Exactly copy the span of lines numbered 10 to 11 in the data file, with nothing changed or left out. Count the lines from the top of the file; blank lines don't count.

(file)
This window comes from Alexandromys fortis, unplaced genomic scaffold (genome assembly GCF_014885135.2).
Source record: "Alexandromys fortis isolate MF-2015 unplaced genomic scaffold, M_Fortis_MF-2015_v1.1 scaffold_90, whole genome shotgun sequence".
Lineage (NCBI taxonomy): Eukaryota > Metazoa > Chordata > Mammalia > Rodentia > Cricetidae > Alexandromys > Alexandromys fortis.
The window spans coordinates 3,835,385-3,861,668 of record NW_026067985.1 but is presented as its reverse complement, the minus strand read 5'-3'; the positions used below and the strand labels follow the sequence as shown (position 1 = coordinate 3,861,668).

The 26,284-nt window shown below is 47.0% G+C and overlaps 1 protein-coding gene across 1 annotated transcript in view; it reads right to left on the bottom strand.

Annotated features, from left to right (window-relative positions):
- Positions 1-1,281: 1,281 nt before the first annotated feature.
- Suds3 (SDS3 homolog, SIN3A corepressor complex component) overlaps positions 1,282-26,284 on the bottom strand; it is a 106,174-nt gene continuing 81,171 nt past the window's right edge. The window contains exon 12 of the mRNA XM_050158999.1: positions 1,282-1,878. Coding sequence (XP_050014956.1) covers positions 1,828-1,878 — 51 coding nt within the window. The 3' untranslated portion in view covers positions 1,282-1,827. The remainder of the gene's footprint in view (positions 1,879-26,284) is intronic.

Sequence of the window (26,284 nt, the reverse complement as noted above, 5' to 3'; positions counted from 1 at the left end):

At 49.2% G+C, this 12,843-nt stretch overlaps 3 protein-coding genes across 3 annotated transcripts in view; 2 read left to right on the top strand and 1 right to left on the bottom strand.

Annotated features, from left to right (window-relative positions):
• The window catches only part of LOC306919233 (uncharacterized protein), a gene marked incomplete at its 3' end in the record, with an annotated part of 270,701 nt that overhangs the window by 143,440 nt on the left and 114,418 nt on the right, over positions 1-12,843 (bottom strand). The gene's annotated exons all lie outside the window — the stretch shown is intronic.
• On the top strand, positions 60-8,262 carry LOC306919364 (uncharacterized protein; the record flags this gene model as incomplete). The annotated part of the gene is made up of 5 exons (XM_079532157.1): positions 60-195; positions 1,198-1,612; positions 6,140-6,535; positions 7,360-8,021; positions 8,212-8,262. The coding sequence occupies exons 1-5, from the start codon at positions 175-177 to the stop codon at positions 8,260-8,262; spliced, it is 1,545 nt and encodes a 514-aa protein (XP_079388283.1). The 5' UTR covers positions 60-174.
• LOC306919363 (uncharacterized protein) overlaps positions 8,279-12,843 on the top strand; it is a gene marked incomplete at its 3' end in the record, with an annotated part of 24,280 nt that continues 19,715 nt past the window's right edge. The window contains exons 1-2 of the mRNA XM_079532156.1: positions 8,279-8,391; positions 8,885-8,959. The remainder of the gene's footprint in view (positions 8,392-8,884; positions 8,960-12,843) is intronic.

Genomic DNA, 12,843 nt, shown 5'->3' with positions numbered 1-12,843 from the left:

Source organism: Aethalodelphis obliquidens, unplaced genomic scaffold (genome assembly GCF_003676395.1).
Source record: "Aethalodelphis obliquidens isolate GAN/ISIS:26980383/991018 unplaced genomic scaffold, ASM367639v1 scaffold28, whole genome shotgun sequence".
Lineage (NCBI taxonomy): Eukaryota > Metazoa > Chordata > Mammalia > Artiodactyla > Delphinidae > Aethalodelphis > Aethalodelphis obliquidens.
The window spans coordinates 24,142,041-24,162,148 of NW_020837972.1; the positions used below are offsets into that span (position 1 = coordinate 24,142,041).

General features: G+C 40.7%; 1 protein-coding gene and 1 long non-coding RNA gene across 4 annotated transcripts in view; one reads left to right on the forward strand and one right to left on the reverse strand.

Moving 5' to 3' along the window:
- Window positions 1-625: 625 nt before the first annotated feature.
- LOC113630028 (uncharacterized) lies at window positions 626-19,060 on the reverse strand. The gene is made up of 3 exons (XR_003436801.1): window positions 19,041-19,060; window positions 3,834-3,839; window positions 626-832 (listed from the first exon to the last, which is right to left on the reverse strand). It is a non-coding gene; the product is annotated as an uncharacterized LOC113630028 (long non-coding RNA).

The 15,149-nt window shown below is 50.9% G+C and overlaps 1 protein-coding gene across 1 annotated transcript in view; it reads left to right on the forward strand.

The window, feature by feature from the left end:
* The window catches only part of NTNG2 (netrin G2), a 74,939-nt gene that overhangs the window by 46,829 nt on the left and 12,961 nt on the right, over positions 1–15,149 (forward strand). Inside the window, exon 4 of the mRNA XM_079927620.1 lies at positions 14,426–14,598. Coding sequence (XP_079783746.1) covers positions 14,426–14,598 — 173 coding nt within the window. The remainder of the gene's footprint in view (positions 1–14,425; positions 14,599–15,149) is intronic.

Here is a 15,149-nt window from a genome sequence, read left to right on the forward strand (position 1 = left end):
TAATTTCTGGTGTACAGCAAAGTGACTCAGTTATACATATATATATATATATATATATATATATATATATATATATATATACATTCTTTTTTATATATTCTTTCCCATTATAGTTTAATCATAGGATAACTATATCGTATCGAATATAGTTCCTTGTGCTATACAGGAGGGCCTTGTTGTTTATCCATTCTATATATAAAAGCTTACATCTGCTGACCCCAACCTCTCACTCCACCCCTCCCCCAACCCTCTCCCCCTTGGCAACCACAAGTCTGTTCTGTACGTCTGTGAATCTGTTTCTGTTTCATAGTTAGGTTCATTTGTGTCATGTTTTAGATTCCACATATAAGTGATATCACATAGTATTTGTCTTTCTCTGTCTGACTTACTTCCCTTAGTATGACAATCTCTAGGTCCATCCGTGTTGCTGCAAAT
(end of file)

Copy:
At 49.2% G+C, this 12,843-nt stretch overlaps 3 protein-coding genes across 3 annotated transcripts in view; 2 read left to right on the top strand and 1 right to left on the bottom strand.

Annotated features, from left to right (window-relative positions):